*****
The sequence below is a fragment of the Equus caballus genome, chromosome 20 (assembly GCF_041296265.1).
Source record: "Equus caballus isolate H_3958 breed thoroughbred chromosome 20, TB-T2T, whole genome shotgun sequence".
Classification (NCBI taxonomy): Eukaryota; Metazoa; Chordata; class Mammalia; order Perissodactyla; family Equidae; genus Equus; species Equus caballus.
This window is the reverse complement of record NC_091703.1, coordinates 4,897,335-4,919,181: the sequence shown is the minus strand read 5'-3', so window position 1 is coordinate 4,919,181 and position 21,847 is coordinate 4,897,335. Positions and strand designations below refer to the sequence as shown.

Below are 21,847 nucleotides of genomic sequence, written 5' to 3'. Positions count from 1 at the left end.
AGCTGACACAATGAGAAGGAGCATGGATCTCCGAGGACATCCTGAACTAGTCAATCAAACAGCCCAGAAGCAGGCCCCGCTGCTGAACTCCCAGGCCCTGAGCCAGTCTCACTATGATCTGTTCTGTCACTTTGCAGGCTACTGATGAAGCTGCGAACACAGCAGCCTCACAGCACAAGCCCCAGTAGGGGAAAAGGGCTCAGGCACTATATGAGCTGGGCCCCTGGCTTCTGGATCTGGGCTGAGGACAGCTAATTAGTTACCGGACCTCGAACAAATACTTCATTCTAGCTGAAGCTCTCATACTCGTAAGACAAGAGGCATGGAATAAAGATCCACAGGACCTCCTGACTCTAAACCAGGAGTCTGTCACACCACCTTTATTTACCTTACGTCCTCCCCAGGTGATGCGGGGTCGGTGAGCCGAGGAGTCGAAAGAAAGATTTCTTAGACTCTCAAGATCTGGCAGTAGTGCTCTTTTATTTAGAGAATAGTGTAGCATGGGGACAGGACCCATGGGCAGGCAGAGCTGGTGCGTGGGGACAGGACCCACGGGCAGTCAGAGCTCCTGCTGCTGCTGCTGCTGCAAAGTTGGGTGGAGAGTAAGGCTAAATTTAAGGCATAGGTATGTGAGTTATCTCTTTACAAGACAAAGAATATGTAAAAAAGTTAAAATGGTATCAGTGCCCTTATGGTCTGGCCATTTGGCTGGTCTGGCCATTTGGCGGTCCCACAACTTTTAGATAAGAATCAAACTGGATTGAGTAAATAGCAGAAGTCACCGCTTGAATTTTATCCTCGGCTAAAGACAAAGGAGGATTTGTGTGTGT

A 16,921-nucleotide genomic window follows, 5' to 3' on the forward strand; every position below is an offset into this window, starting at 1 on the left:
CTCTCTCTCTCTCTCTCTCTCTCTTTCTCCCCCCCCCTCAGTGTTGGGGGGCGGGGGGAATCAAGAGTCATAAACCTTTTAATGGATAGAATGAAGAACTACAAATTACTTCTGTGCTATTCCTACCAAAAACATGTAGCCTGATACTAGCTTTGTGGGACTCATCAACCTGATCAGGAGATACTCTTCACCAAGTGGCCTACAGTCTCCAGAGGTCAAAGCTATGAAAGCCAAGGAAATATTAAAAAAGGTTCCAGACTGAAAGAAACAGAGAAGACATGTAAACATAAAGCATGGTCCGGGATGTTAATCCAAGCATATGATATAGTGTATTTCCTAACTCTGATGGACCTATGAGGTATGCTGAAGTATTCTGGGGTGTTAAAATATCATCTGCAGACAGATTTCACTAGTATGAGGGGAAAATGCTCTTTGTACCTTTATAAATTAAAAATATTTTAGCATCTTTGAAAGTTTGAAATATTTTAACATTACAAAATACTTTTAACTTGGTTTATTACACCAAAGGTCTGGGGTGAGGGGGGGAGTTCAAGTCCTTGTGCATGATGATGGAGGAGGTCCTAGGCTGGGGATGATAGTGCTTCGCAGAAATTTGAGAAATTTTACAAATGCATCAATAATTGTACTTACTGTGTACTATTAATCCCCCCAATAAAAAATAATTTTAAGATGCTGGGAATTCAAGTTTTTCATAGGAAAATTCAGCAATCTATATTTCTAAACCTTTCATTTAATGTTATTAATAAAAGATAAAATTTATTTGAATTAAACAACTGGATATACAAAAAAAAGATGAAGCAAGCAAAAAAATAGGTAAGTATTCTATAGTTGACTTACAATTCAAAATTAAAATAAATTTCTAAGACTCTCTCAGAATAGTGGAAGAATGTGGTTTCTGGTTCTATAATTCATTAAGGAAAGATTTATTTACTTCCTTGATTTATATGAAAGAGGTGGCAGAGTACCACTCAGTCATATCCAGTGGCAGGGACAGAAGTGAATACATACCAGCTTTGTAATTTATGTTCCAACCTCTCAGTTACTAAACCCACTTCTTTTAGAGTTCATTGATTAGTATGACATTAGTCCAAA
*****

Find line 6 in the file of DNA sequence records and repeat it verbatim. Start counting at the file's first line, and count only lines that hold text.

AGCTGACACAATGAGAAGGAGCATGGATCTCCGAGGACATCCTGAACTAGTCAATCAAACAGCCCAGAAGCAGGCCCCGCTGCTGAACTCCCAGGCCCTGAGCCAGTCTCACTATGATCTGTTCTGTCACTTTGCAGGCTACTGATGAAGCTGCGAACACAGCAGCCTCACAGCACAAGCCCCAGTAGGGGAAAAGGGCTCAGGCACTATATGAGCTGGGCCCCTGGCTTCTGGATCTGGGCTGAGGACAGCTAATTAGTTACCGGACCTCGAACAAATACTTCATTCTAGCTGAAGCTCTCATACTCGTAAGACAAGAGGCATGGAATAAAGATCCACAGGACCTCCTGACTCTAAACCAGGAGTCTGTCACACCACCTTTATTTACCTTACGTCCTCCCCAGGTGATGCGGGGTCGGTGAGCCGAGGAGTCGAAAGAAAGATTTCTTAGACTCTCAAGATCTGGCAGTAGTGCTCTTTTATTTAGAGAATAGTGTAGCATGGGGACAGGACCCATGGGCAGGCAGAGCTGGTGCGTGGGGACAGGACCCACGGGCAGTCAGAGCTCCTGCTGCTGCTGCTGCTGCAAAGTTGGGTGGAGAGTAAGGCTAAATTTAAGGCATAGGTATGTGAGTTATCTCTTTACAAGACAAAGAATATGTAAAAAAGTTAAAATGGTATCAGTGCCCTTATGGTCTGGCCATTTGGCTGGTCTGGCCATTTGGCGGTCCCACAACTTTTAGATAAGAATCAAACTGGATTGAGTAAATAGCAGAAGTCACCGCTTGAATTTTATCCTCGGCTAAAGACAAAGGAGGATTTGTGTGTGT